Education And Debate

The private finance initiative: spinning out the defence

BMJ 2000; 320 doi: https://doi.org/10.1136/bmj.320.7247.1460 (Published 27 May 2000) Cite this as: BMJ 2000;320:1460
  1. Judy Jones, freelance journalist for the BMJ (judyjones@serneus.fsnet.co.uk)

    See also pp 1457, 1480, 1483

    Advocates of the private finance initiative have consistently portrayed the policy as the engine driving the “biggest ever hospital building programme in the history of the NHS.” When he was health minister, Alan Milburn, now secretary of state, dubbed it “the only game in town.” As criticisms from independent bodies and individuals have mounted, however, the government's rhetoric has since become rather more equivocal and restrained. At times, it has disappeared altogether.

    Summary points

    The use of the private finance initiative for procuring new buildings for the NHS has come under mounting criticism from independent bodies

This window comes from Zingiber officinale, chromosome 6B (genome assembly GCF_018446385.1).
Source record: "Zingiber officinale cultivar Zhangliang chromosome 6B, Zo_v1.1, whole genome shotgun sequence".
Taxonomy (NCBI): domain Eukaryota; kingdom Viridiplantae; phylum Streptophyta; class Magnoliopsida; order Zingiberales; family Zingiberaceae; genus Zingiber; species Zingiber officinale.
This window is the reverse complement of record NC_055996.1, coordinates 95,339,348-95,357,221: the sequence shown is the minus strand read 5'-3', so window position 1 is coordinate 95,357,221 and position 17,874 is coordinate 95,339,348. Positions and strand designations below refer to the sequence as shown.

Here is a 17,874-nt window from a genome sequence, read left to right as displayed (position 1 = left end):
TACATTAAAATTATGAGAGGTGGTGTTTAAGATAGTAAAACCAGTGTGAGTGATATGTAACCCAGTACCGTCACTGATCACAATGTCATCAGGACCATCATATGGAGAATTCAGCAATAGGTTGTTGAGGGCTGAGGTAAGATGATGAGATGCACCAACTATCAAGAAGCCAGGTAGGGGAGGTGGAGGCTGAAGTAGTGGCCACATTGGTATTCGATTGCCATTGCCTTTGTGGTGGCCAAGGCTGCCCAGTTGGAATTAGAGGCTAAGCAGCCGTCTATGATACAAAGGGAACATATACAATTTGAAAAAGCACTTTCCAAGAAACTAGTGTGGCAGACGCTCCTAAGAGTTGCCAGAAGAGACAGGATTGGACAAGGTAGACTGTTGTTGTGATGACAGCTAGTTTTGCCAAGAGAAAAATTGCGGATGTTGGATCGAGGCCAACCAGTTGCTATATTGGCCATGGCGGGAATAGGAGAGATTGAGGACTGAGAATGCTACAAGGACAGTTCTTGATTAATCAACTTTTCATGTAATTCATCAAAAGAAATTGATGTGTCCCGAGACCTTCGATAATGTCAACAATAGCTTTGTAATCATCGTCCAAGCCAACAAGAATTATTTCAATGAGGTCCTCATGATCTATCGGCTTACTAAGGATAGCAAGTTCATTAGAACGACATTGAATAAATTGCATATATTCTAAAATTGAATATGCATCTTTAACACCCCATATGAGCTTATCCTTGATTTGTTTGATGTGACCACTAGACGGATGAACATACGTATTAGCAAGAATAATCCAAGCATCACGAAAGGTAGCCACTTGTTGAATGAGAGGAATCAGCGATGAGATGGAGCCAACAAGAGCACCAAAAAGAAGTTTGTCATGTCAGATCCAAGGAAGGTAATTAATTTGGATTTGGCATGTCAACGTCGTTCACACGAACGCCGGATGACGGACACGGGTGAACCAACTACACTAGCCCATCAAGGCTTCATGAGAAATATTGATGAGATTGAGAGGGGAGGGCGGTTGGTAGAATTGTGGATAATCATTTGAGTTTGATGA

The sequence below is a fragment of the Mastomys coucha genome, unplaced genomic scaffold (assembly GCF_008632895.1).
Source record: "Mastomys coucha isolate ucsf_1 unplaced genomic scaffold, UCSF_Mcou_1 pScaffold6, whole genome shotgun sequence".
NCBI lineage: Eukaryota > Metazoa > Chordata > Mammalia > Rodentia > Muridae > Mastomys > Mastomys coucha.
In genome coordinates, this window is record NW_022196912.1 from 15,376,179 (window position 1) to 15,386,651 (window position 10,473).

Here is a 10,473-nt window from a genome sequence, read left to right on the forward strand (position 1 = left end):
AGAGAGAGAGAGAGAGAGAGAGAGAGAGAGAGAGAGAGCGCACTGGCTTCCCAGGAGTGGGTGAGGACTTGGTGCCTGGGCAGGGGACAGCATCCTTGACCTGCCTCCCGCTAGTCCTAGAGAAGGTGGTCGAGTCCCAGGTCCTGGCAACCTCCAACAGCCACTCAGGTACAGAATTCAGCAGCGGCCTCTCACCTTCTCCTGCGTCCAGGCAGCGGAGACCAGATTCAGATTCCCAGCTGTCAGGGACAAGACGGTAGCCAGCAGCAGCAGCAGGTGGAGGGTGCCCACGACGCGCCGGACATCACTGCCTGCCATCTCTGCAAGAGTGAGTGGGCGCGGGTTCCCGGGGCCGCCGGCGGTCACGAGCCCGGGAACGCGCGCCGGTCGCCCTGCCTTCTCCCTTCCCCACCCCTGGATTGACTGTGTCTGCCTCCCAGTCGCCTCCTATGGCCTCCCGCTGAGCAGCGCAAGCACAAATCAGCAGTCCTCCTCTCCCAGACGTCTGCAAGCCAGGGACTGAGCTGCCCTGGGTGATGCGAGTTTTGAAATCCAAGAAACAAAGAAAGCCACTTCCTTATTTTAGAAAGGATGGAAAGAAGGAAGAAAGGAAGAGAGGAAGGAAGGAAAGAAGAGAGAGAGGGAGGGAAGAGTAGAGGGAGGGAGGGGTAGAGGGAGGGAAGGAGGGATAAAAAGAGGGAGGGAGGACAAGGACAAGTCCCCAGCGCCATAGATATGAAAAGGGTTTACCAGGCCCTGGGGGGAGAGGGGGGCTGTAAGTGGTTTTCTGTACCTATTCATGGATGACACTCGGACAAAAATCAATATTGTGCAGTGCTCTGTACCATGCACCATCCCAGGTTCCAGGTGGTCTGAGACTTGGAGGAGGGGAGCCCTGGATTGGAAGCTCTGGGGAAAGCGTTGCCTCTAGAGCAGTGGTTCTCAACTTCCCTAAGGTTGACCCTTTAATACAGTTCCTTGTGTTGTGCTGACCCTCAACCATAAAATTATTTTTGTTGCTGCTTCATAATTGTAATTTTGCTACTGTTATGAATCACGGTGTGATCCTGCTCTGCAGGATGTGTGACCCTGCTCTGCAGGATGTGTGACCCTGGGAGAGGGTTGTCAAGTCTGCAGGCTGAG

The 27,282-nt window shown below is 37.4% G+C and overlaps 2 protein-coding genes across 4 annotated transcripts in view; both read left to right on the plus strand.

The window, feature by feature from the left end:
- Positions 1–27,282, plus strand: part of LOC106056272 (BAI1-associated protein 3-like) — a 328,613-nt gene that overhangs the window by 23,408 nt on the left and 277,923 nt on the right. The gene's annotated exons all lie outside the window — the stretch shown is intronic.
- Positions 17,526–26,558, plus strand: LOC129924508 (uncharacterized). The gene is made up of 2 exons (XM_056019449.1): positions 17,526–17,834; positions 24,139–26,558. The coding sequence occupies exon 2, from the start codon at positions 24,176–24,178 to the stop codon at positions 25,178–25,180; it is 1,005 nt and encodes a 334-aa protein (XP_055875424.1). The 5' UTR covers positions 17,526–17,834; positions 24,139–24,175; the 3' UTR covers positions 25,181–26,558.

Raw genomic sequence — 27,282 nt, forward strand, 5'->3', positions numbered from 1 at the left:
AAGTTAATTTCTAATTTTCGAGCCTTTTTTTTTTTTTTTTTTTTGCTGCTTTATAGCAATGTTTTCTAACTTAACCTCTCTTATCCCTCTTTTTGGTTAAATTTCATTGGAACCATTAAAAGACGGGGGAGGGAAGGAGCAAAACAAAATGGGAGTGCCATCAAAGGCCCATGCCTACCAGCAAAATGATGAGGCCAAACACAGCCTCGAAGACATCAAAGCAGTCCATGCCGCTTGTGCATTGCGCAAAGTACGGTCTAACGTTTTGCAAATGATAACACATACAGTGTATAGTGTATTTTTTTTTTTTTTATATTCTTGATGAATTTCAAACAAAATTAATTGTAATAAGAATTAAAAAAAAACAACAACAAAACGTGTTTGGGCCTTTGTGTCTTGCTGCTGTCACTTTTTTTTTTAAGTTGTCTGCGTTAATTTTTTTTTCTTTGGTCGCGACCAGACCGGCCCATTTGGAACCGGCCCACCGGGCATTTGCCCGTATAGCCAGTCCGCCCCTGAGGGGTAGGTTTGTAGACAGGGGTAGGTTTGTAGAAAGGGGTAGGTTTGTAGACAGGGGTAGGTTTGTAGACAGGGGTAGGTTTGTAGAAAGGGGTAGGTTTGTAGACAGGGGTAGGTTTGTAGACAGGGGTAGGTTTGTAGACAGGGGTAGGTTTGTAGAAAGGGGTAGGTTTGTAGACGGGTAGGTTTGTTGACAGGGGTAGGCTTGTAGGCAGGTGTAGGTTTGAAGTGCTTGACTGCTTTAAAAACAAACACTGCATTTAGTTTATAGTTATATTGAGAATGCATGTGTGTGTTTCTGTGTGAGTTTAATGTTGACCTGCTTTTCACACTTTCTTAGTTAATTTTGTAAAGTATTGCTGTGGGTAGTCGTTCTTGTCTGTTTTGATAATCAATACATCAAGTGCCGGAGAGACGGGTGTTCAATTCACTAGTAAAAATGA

Colin Reeves, finance director of the NHS, promised last July to write a rejoinder to a series of articles published in the BMJ on flaws in the initiative

    Mr Reeves changed his mind at least twice about whether to fulfil that commitment, but the BMJ finally received an article from him on 12 May this year

    The Department of Health denies that it had problems rebutting the BMJ's criticisms and attributes the delay to waiting for the dissemination of new guidelines on the private finance initiative in February

    Critical analysis

    The private finance initiative has been used to procure 32 NHS hospital building projects across Britain since the Conservative government introduced the policy in the early 1990s. Last July, the BMJ published a series of four articles challenging the rationale underpinning the initiative, which the incoming Labour administration inherited from the Tories and pursued with apparent alacrity, at least in its early months.14

    Professor Allyson Pollock and colleagues at University College London suggested in their articles that the case for the private finance initiative was fatally flawed in several major respects. In essence, they argued that under the initiative taxpayers would pay more for shrinking provision at a …

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